So here we had a trainee terrorist learning how to fly suicide aeroplanes and Pablo thinks if you look like a terrorist you act like a terrorist, you train with terrorists you are not a terrorist at all and maybe we should have fed him tea and cakes and given him GPS to Government house .

  10. Pablo on February 21st, 2013 at 20:42


    I will leave your comment up although it is incredibly stupid. That way other readers can get a sense of some of the rubbish we have to put up with from ignorant fools like yourself.

    No one–not the US government, the NZ government, or any other government–has claimed that Ali was a “terrorist in training.” The best the US could come up with was his 9/11 flatmate and fellow pilot trainee and the fact that both attended a mosque in Phoenix where radical sermons were alleged to have been given. His associates in the US and Yemen, as well as the people he associated with in NZ, all noted that his interest in becoming a commercial pilot was sincere. He was charged with no criminal offenses anywhere and was deported from NZ for overstaying.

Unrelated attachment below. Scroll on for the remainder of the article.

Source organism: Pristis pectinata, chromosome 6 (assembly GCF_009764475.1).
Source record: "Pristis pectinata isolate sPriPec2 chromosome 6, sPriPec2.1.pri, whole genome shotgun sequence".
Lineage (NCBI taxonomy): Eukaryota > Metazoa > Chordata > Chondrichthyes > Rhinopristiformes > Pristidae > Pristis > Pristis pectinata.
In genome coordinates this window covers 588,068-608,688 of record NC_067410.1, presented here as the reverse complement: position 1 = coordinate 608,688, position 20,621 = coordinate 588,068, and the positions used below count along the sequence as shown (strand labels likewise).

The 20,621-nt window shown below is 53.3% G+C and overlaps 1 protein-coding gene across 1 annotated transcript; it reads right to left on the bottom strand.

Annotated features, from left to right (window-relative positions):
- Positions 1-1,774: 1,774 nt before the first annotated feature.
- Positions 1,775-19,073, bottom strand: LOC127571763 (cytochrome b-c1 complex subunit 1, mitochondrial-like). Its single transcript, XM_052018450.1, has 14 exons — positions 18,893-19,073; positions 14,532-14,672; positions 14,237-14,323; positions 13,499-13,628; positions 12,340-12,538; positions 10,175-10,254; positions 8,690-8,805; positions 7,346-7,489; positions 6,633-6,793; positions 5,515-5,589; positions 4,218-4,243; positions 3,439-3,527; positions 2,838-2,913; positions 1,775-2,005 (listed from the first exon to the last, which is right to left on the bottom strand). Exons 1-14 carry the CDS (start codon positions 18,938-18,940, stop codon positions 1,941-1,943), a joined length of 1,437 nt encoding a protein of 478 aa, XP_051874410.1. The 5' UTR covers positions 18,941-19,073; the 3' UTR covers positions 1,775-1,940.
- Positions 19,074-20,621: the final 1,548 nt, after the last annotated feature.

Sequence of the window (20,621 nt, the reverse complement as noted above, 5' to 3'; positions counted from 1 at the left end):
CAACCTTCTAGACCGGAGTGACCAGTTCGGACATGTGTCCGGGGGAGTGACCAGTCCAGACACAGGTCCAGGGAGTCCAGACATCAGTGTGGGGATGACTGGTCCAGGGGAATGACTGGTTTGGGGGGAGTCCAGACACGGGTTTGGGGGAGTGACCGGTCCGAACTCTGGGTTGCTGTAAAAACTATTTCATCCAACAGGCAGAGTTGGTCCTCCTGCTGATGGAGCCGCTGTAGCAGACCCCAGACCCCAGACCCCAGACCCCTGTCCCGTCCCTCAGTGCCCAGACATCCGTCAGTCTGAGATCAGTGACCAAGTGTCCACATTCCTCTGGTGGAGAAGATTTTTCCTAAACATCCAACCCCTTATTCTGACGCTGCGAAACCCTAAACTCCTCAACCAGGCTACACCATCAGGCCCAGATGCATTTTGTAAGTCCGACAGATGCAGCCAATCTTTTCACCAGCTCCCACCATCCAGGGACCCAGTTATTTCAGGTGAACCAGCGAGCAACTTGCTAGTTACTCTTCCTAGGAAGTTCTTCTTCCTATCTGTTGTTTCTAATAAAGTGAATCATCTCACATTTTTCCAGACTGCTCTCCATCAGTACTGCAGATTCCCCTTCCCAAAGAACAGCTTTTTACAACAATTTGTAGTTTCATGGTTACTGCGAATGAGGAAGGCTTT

The fact that he was learning to land as well as take off is a hint that he may have sincerely wanted to be a real pilot.

    Now go away and do not come back until you have something rational to say, or at least until you have sobered up.

  11. Amolwan on February 21st, 2013 at 20:55

    gosh Pablo, no censorship , strange and wonderful from you arrogant

  12. Pablo on February 22nd, 2013 at 17:09

    Gosh Amolwan, fully incoherent now. Sleep it off.

  13. Saulius on March 3rd, 2013 at 21:32

    it was very interesting post, thank you